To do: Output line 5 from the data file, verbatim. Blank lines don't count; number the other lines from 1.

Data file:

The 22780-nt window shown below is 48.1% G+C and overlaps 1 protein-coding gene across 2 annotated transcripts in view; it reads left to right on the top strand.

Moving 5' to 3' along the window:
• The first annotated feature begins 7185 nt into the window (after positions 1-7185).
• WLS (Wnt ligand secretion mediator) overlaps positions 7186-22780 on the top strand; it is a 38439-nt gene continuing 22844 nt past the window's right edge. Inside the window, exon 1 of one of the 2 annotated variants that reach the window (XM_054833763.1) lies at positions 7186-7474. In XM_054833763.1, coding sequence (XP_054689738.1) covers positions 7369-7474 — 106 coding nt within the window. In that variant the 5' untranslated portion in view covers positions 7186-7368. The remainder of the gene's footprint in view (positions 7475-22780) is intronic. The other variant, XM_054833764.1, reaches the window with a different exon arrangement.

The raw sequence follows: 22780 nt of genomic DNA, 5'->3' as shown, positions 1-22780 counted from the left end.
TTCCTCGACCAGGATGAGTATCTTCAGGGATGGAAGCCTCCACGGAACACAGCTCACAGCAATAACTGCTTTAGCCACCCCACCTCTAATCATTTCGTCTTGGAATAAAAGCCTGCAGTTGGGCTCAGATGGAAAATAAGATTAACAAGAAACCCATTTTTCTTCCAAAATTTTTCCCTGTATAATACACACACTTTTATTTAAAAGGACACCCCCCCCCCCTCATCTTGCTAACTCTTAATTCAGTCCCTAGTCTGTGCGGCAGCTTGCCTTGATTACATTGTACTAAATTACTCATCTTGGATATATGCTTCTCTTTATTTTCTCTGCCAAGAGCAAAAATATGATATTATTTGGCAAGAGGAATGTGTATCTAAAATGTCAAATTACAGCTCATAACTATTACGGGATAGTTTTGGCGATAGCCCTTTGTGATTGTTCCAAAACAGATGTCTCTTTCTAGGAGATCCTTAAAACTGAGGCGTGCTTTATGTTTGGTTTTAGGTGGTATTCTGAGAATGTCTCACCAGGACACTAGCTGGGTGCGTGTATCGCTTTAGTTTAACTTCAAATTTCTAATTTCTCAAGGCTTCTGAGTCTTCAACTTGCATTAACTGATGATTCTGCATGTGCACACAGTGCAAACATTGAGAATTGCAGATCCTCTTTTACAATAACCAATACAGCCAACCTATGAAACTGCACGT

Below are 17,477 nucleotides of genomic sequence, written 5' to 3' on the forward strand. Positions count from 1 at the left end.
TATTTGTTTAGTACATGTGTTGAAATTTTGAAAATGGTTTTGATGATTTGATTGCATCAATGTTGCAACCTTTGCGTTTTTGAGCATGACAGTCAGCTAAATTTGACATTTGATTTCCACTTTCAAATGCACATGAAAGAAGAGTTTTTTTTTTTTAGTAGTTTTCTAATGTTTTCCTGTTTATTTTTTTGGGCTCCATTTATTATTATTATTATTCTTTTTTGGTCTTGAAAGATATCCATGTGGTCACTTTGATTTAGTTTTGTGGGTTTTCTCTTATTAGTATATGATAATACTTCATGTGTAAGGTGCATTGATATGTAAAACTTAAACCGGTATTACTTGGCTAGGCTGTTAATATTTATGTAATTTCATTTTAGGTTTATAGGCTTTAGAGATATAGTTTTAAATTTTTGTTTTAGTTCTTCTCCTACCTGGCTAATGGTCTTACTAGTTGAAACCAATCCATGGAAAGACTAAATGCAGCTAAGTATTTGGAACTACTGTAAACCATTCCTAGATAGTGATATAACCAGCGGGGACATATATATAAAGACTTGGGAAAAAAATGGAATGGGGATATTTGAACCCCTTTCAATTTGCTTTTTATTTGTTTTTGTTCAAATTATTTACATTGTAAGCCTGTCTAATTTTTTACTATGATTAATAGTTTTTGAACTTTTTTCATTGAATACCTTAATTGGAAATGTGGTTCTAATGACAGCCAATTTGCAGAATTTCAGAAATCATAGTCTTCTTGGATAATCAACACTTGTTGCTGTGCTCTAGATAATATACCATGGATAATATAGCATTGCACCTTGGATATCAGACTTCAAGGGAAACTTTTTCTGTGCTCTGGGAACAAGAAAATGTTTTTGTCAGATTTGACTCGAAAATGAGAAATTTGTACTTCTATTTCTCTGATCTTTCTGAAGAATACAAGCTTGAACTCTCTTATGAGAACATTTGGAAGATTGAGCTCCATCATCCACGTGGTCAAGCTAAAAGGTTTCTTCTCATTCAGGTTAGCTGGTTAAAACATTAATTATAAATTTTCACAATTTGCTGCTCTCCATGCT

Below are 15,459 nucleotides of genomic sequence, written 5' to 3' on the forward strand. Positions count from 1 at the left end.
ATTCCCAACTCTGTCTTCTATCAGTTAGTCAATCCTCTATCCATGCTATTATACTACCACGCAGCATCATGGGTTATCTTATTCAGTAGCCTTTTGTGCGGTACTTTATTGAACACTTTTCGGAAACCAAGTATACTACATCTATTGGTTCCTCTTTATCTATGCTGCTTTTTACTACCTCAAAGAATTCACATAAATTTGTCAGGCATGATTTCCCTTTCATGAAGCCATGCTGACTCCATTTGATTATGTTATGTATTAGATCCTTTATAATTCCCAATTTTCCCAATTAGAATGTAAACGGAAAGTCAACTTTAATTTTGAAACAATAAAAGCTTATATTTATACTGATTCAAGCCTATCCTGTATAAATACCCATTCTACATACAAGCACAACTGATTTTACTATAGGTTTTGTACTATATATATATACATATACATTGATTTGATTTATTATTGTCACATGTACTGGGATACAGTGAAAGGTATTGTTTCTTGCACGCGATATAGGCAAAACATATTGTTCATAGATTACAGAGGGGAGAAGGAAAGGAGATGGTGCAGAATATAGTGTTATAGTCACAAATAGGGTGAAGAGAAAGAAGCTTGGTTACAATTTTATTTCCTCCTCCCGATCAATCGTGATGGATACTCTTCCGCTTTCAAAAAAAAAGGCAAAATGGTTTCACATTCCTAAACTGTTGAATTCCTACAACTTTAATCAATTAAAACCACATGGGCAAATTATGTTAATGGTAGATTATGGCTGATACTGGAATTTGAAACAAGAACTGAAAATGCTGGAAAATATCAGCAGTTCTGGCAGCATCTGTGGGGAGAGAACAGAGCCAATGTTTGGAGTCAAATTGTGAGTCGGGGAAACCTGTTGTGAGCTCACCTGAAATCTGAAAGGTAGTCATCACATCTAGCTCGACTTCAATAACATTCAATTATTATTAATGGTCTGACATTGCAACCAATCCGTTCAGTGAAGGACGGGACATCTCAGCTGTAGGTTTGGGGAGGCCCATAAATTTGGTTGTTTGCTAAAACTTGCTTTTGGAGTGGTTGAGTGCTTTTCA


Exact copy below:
The raw sequence follows: 22780 nt of genomic DNA, 5'->3' as shown, positions 1-22780 counted from the left end.